Back then I was in a similar position, too. I'd go home and before I decided whether or not to visit a friend, I'd ask them "Is there an NES?" And that's how I decided.

Kanada:
Exactly. (Laughs)
Maybe it's because I was a kid, but I'd look at the movement of an enemy thug in those days and think he moved a little differently, and think "This guy... he's getting stronger and stronger!?"
I would imagine all kinds of things. "Do you remember me from yesterday, you jerk!" Things like that.

Iwata:
Ahh, that's incredible. Why did you think things like that?

Kanada:
My imagination was quite swollen.

Iwata:
Did you find yourself drawn to any one genre?

Kanada:
The same as Komori: I, too, loved RPGs.
It was really refreshing to be able to enjoy the story from a character's perspective, and I'd get obsessed with the game's world. Someone would bring an instruction book to school, for example, and everyone would gather around the manual. We'd look at pictures of the weapons, like a sword or even a club, and say, "Wow! Cool!" (Laughs).

Iwata:
Is a picture of a club really that exciting? (Laughs)

Kanada:
"A spear!"
"A club!"
Anyway... it was just exciting. At the time, it was really just the beginning of the Dragon Quest explosion.


Iwata:
Dragon Quest III, in particular. There was a really long queue on the day it was released. I really got into the series from that tradition.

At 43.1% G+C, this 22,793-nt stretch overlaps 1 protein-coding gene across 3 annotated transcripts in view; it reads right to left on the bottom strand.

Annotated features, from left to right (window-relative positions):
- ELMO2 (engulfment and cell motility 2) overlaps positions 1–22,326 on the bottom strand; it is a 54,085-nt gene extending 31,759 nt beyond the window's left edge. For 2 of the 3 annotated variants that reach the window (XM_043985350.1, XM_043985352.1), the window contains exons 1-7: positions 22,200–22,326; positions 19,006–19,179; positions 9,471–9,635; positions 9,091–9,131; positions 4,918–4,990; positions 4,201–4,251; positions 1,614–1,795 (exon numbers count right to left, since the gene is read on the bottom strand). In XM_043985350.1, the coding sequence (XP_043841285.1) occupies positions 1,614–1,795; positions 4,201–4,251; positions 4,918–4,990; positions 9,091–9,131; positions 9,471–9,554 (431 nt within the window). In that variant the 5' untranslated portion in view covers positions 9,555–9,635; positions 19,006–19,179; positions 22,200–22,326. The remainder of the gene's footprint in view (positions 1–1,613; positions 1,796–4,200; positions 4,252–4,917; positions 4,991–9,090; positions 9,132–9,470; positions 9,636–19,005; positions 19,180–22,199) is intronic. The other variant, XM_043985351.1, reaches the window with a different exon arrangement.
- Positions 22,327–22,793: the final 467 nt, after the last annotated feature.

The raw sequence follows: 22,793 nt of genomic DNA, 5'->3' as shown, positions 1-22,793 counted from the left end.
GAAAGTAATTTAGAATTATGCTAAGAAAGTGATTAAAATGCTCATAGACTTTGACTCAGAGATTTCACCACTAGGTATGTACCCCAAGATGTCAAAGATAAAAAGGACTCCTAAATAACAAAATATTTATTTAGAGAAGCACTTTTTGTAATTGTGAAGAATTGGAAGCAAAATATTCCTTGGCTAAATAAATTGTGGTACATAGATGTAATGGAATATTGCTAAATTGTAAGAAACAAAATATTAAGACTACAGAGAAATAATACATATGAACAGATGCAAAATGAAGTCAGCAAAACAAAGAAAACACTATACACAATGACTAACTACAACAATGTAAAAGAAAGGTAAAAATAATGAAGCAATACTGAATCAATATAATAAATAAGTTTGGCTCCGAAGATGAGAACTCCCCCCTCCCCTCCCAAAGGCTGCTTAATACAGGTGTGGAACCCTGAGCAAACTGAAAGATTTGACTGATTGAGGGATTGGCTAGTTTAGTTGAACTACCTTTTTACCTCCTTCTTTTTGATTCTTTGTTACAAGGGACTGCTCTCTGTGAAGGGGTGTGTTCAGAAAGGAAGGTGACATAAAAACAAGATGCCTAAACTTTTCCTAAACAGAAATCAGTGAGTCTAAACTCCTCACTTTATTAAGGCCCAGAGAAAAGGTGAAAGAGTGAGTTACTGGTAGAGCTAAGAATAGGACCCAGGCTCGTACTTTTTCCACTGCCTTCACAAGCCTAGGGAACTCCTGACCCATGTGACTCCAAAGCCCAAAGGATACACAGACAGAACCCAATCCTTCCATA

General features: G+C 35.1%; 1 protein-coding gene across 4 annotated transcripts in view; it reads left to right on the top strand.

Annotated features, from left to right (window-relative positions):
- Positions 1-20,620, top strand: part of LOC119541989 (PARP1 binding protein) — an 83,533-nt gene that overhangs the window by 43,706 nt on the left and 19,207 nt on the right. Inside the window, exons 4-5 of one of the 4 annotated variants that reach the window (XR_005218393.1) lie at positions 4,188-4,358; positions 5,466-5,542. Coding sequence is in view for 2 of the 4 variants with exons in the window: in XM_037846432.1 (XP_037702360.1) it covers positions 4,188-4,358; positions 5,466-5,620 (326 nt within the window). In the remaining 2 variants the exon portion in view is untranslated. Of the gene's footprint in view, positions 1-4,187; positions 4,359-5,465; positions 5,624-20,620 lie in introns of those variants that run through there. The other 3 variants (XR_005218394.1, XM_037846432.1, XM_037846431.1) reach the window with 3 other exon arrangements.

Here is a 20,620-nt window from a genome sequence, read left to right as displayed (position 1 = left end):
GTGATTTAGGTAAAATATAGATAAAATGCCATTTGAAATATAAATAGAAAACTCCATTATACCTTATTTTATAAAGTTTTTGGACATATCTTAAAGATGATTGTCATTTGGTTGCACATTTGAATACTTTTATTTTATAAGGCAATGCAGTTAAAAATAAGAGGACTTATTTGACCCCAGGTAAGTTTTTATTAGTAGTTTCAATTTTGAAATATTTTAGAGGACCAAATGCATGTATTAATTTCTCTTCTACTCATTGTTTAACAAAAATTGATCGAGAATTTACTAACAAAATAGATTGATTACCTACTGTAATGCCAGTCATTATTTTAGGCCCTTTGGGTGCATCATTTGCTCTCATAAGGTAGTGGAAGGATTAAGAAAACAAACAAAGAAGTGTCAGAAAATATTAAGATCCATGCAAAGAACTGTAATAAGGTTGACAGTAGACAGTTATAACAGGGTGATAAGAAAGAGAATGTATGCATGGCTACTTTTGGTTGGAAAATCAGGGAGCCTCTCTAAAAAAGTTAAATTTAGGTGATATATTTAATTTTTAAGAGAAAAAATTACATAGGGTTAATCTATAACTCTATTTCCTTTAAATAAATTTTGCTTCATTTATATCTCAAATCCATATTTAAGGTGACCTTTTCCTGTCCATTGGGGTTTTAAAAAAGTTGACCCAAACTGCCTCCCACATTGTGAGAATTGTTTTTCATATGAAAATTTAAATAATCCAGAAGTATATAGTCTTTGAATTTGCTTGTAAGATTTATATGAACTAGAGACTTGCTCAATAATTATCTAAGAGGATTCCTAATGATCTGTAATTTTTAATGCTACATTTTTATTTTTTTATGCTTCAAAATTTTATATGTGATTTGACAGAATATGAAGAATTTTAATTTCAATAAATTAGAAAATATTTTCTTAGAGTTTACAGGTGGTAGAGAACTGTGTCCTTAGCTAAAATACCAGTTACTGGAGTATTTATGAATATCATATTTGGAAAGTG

(Note: Dragon Quest III was a roleplaying game released on the Nintendo NES in February, 1988).

Kanada:
Yes, indeed. It was a social phenomena. Because I experienced it from the perspective of a player, I think it had an even greater impact. While the games got bigger and longer, I went to college to study film and visual art.

Iwata:
"A person who aspires to work in the video game industry," then? There were lots of people like that back then. Or was gaming simply another media for visual expression to you?

Kanada:
Yes. At the time, working with games wasn't something I'd really thought about doing. It seemed too much like having my head in the clouds. I had a senpai who got a job in the game industry, and I realized that it was something I really wanted to do, myself.

Iwata:
Ah, so you were able to get into the industry because you were close to other people who were in the inside.

Kanada:
Yes. I was very excited to work for a company that made games, and right away I helped develop the company's first fighting game.

Iwata:
Oh, so both of you were involved in fighting games.

Kanada:
But, after all, back then I was only working on the planning side of things. While I was at that company, I'd think, "I really want to make an RPG after all!" That feeling kept getting stronger, so left and joined Atlus.